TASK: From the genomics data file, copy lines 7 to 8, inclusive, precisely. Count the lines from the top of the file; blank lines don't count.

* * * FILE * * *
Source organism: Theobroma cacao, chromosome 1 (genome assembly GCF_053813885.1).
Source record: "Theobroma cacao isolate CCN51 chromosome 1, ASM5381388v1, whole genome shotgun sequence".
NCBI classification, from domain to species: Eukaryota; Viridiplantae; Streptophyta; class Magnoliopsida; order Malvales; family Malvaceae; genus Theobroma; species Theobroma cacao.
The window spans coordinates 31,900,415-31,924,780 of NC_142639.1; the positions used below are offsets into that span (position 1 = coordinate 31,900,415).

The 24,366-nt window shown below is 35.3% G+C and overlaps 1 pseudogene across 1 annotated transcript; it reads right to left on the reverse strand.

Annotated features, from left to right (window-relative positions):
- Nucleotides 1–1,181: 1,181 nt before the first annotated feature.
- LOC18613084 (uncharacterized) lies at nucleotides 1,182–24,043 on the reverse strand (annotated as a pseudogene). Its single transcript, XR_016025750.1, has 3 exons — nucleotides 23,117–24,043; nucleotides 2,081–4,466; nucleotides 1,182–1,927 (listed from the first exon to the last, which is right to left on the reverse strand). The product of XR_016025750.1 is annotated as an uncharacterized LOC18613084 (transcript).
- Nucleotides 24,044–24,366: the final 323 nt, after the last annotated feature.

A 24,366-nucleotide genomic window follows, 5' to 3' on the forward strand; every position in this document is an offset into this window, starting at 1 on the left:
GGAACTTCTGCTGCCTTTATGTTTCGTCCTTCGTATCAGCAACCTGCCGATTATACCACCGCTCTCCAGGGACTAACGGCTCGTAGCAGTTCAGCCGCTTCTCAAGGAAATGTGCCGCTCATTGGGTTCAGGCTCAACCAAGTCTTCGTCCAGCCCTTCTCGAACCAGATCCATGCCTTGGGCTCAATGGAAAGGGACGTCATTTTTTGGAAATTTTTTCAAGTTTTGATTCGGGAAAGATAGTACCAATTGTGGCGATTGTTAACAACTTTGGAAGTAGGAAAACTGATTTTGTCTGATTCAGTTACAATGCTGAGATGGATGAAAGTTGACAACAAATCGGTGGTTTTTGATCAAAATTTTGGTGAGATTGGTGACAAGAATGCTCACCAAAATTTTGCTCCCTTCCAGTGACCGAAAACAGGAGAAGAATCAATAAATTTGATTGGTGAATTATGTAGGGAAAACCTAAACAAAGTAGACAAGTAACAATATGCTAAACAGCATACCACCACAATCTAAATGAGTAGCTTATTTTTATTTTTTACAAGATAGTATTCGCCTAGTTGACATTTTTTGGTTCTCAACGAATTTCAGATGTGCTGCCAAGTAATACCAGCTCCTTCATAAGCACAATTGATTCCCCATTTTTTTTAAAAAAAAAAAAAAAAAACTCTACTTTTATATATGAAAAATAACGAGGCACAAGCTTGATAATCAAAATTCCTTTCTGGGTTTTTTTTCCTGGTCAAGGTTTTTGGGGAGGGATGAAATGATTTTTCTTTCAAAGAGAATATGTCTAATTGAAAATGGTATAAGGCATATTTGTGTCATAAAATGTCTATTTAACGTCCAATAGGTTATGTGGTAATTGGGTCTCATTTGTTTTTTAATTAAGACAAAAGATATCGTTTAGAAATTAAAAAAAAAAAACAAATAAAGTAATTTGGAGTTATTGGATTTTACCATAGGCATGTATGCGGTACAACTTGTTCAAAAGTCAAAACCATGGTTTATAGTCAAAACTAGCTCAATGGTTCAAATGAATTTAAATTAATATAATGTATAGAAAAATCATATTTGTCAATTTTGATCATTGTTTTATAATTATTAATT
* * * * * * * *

- Nucleotides 1–1,181: 1,181 nt before the first annotated feature.
- LOC18613084 (uncharacterized) lies at nucleotides 1,182–24,043 on the reverse strand (annotated as a pseudogene). Its single transcript, XR_016025750.1, has 3 exons — nucleotides 23,117–24,043; nucleotides 2,081–4,466; nucleotides 1,182–1,927 (listed from the first exon to the last, which is right to left on the reverse strand). The product of XR_016025750.1 is annotated as an uncharacterized LOC18613084 (transcript).